Arts and Crafts Movement: The Beauty of Quality Craftsmanship

A Return to Quality Craftsmanship

Adherents to the Arts and Crafts movement wanted to emphasize the beauty and quality of things constructed by traditional workmen. During the late 1850s, markets across Europe were flooded with poor quality manufactured goods, and the founders of the movement felt that it encouraged people to mindlessly buy useless things they did not need. Rather than decorating a chair with fancy-looking but poorly executed metal working and printed fabrics, an Arts and Crafts adherent would make a chair with fine hardwoods, each piece carefully cut, sanded, and stained, and upholstered with simple but durable and beautiful leather.

Arts and Crafts in Architecture

Arts and Crafts architectural style can be described as country, quaint, natural, and asymmetrical. It emphasizes the local, natural materials and techniques used to construct buildings for hundreds of years. The movement does not lend itself well to large public structures and civic buildings. The Arts and Crafts movement can be seen most prominently in private homes and estates across the English-speaking world.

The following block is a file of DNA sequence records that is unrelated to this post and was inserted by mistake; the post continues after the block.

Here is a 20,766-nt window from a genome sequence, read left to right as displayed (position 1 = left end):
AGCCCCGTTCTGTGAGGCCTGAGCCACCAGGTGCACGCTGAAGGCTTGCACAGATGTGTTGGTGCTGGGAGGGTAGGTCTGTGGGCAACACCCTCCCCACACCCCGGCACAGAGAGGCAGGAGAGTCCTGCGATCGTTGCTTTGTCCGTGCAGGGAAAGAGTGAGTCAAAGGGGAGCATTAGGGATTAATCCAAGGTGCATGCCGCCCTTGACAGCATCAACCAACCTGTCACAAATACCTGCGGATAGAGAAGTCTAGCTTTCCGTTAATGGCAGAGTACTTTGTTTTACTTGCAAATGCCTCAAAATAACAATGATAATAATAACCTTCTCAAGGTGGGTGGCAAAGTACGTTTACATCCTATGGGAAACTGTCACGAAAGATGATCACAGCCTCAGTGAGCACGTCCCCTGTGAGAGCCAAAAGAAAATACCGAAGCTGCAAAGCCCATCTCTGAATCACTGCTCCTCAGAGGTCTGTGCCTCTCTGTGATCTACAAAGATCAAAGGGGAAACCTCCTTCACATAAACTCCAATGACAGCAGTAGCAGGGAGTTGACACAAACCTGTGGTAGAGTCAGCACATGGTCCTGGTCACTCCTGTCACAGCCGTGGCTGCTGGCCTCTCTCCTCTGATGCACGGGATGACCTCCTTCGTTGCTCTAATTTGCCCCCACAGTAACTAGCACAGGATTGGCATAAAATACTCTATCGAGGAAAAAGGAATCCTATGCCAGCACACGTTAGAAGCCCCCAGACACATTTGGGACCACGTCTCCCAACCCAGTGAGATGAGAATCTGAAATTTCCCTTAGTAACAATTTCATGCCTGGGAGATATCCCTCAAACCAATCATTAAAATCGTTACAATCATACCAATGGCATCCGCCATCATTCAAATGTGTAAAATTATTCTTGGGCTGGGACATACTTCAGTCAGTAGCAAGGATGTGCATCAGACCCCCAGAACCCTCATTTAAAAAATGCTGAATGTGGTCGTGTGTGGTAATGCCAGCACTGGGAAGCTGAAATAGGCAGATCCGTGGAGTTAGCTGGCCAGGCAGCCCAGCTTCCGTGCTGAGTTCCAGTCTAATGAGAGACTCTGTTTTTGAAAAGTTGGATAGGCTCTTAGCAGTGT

Red House, London

The most famous early Arts and Crafts home is Red House, located south of London. It was designed by William Morris, one of the original founders of the movement, as a country home for himself and his family. It is made of red brick with steeply-pitched roof of matching red tile. The exterior does not have any superfluous ornamentation, all the beauty and decoration of the building is also functional: windows are arched, doorways and windows may have separate gables to give the shape of the house visual interest.

Stoneywell House, Leicestershire

In the late 1800s an Arts and Crafts architect designed a group of cottages near the town of Ulverscroft in north-central England. The largest house is called Stoneywell, and it is located on an outcrop of exposed bedrock. Made with locally found stones, the house follows the exposed bedrock so that the ground floor is actually at three different levels. It is meant to look and feel like a natural part of the landscape. Like the Red House, it also has a steeply-pitched roof, and the doorways and windows are embellished with beautiful slate lintels.